Contrary to common wisdom, public schools score higher in math than private ones, when differences in student backgrounds are taken into account. . . .
The researchers looked at achievement and survey data from NAEP's [National Assessment of Educational Progress] 2003 national sample of 190,000 fourth-graders in 7,485 schools and 153,000 eighth-graders in 6,092 schools. The schools in the sample were categorized by NAEP as public (non-charter), charter and private, with the private schools broken down further by Catholic, Lutheran, conservative Christian and "other private."
NAEP is considered the only nationally representative ongoing assessment of U.S. academic achievement, and is often referred to as the "gold standard" of school performance data. . . .
Using a statistical analysis known as hierarchical linear modeling, the Lubienskis found that regular public schools scored "statistically significantly higher" than private and charter schools at the fourth-grade level. With 10 points roughly considered a grade-level difference in achievement, the regular public schools were trailed by 11.9 points by conservative Christian schools, 7.2 points by Catholic schools, 4.2 points by Lutheran schools, 5.6 points by all other private schools, and 4.4 points by charter schools.
At the eighth-grade level, the regular public schools were trailed by 10.6 points by conservative Christian schools and by 3.8 points by Catholic schools.
Lutheran and charter schools led regular public schools by 1.0 and 2.5 points, respectively, and all other private schools were 2.3 points below regular public schools, but all of these three gaps were determined to be statistically insignificant by the researchers.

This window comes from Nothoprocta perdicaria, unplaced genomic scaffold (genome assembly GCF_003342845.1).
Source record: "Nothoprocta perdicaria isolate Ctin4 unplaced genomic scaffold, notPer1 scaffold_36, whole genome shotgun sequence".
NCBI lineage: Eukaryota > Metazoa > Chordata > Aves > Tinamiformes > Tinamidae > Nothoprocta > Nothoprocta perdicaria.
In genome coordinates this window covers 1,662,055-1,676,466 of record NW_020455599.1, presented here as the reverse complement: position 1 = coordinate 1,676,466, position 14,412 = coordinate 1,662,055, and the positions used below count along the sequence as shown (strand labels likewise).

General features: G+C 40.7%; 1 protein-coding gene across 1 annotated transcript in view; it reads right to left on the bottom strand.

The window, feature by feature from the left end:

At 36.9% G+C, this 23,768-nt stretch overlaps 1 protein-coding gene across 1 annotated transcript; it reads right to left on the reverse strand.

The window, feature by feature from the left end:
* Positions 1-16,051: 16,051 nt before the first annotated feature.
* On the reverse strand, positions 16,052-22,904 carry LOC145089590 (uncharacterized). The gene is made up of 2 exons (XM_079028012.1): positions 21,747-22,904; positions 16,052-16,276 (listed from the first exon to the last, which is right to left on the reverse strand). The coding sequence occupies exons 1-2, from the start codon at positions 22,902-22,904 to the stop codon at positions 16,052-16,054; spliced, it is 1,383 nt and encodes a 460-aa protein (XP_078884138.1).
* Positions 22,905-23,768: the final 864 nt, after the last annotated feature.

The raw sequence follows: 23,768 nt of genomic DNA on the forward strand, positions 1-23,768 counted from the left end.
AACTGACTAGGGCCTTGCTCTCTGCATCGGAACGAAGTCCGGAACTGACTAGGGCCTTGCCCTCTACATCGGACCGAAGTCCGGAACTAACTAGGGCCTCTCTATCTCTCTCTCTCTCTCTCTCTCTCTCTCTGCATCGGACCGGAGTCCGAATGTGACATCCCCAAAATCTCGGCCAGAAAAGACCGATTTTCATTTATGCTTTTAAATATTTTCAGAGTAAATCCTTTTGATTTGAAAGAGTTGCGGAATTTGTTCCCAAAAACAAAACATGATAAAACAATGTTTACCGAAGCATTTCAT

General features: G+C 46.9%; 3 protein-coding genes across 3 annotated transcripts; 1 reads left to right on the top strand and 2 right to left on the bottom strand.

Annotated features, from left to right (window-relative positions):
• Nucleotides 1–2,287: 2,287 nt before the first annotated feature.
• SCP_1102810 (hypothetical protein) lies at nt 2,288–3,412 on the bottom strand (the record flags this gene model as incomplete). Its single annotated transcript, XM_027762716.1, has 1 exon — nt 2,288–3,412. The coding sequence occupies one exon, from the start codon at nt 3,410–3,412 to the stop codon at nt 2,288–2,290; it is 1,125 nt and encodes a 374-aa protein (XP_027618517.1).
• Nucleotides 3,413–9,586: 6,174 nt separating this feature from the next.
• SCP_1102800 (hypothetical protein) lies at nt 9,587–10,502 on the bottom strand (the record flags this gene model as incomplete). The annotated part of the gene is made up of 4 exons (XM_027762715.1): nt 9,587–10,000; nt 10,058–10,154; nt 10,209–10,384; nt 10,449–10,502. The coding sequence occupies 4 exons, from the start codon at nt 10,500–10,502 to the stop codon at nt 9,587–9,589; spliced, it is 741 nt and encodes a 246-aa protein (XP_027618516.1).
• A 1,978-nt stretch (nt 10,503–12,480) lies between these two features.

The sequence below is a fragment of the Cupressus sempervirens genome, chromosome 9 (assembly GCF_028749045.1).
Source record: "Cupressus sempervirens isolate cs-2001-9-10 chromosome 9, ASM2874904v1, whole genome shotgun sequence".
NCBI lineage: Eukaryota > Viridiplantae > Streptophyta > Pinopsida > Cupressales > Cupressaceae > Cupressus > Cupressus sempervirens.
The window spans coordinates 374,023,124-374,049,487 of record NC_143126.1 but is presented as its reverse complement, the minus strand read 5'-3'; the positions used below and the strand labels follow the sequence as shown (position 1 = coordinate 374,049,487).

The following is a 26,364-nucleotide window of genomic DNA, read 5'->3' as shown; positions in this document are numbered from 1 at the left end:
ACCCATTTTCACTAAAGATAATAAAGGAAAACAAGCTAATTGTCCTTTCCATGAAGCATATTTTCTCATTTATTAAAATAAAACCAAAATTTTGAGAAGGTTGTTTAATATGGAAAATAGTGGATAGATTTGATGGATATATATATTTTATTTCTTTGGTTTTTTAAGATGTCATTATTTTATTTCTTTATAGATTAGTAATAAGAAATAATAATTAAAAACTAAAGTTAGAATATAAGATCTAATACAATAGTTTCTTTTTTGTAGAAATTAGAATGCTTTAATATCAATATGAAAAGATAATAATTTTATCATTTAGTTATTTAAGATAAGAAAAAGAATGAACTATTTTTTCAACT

To determine differences in students' backgrounds, the researchers used NAEP survey data related to the students' socioeconomic status, which included their eligibility for free or reduced lunch and their access to learning resources in the home, such as books and a computer. The researchers also incorporated survey data on students' race and ethnicity; gender; disability and limited English proficiency.
The more religious content a private school has, the more it impairs math learning. Secular private or charter schools (which are also, by necessity secular), and relatively mainline religious schools, which tend to have less religous content than conservative Christian or Catholic schools, teach math about as well as public schools.
The average student at a private school does better on standardized tests because they exclude poor students. This is the only reason for the difference. The full paper can be found here.